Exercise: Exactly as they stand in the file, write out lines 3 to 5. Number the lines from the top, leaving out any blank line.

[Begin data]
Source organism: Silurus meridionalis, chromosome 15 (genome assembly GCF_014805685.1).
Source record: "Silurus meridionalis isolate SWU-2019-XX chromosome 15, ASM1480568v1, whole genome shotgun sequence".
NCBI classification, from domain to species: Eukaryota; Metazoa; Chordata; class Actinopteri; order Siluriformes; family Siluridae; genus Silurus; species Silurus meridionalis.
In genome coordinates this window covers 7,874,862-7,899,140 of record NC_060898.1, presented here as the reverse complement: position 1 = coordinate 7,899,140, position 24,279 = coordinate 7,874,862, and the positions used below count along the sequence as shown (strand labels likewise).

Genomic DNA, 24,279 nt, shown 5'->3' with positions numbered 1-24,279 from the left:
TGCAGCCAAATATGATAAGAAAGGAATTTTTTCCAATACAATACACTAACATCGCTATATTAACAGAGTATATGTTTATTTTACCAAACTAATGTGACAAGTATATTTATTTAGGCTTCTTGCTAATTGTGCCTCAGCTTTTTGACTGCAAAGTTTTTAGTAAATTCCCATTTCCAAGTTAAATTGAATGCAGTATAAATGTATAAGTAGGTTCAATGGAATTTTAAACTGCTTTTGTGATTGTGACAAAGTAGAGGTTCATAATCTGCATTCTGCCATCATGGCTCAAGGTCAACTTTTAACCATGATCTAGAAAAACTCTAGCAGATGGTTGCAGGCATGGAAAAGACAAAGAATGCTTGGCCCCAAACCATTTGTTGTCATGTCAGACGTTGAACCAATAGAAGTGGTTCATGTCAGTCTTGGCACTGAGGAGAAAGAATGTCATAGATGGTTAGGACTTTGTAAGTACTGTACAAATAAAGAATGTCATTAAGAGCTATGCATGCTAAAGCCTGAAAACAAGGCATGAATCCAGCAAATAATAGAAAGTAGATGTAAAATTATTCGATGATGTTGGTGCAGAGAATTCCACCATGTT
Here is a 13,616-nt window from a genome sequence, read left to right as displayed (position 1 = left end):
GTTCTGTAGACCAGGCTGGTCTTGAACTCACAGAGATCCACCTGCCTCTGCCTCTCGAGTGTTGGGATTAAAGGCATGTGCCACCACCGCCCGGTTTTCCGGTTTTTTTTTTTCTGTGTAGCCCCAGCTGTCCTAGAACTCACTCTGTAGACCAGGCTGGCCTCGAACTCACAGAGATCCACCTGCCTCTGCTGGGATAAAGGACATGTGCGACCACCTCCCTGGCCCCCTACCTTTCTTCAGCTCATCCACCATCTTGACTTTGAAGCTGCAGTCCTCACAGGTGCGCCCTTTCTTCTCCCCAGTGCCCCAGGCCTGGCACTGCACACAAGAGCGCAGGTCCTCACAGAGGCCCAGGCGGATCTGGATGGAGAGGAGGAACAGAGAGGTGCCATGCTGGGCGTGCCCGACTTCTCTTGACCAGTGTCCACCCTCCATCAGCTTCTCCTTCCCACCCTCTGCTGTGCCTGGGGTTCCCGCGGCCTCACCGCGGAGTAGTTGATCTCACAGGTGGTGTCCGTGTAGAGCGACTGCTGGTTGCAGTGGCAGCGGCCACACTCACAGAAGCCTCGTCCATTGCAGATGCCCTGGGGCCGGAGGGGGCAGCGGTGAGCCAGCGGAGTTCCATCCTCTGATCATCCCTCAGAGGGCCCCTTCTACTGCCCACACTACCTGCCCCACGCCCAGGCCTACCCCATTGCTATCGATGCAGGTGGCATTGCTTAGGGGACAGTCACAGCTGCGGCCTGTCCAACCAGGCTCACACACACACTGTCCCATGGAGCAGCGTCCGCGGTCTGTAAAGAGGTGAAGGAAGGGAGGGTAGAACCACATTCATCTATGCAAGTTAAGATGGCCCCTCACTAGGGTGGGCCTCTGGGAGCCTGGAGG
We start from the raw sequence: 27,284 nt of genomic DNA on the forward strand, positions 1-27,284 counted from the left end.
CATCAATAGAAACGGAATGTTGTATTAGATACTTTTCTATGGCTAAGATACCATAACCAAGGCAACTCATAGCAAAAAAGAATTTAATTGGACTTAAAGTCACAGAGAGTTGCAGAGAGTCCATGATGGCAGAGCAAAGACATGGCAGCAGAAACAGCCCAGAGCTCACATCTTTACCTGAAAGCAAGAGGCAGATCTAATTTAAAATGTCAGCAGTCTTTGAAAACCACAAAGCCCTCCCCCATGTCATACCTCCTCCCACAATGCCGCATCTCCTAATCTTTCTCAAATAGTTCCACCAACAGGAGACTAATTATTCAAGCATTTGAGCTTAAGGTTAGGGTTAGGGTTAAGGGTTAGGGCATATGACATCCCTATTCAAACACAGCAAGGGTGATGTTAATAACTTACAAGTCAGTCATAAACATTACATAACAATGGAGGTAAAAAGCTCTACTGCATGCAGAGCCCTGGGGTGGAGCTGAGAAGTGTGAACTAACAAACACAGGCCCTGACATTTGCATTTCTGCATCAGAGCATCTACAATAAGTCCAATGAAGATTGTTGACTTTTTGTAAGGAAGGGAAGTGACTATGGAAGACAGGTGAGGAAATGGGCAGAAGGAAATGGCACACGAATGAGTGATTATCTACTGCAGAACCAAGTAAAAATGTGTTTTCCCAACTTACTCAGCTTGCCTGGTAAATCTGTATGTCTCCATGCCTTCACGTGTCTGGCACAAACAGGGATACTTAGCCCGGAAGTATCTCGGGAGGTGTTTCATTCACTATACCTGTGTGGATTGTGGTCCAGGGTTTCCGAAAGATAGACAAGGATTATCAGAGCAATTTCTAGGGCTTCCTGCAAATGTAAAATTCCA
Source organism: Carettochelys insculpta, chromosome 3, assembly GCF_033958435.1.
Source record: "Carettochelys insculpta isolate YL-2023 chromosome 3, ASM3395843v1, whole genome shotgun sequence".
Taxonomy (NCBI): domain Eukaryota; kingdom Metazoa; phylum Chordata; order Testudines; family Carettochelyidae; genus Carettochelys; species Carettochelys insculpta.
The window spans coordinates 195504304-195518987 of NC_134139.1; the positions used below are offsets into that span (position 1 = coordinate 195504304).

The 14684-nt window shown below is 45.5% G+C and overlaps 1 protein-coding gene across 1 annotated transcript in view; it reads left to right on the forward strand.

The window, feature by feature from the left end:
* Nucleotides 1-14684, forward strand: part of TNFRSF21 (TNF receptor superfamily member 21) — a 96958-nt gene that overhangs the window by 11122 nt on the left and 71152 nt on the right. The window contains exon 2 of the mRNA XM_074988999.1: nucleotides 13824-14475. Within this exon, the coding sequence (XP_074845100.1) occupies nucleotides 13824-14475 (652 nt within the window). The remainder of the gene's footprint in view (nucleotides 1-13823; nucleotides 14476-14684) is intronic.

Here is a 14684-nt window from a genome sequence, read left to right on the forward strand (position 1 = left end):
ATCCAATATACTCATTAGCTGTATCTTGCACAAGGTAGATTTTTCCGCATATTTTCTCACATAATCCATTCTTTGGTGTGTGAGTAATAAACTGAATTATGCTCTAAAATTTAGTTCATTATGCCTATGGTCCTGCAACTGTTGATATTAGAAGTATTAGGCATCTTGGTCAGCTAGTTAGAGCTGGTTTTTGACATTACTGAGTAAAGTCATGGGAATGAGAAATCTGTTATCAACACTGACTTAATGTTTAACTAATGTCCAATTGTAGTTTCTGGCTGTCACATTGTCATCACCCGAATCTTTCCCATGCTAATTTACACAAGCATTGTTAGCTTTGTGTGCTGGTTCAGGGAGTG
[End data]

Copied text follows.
NCBI classification, from domain to species: Eukaryota; Metazoa; Chordata; class Actinopteri; order Siluriformes; family Siluridae; genus Silurus; species Silurus meridionalis.
In genome coordinates this window covers 7,874,862-7,899,140 of record NC_060898.1, presented here as the reverse complement: position 1 = coordinate 7,899,140, position 24,279 = coordinate 7,874,862, and the positions used below count along the sequence as shown (strand labels likewise).

Genomic DNA, 24,279 nt, shown 5'->3' with positions numbered 1-24,279 from the left: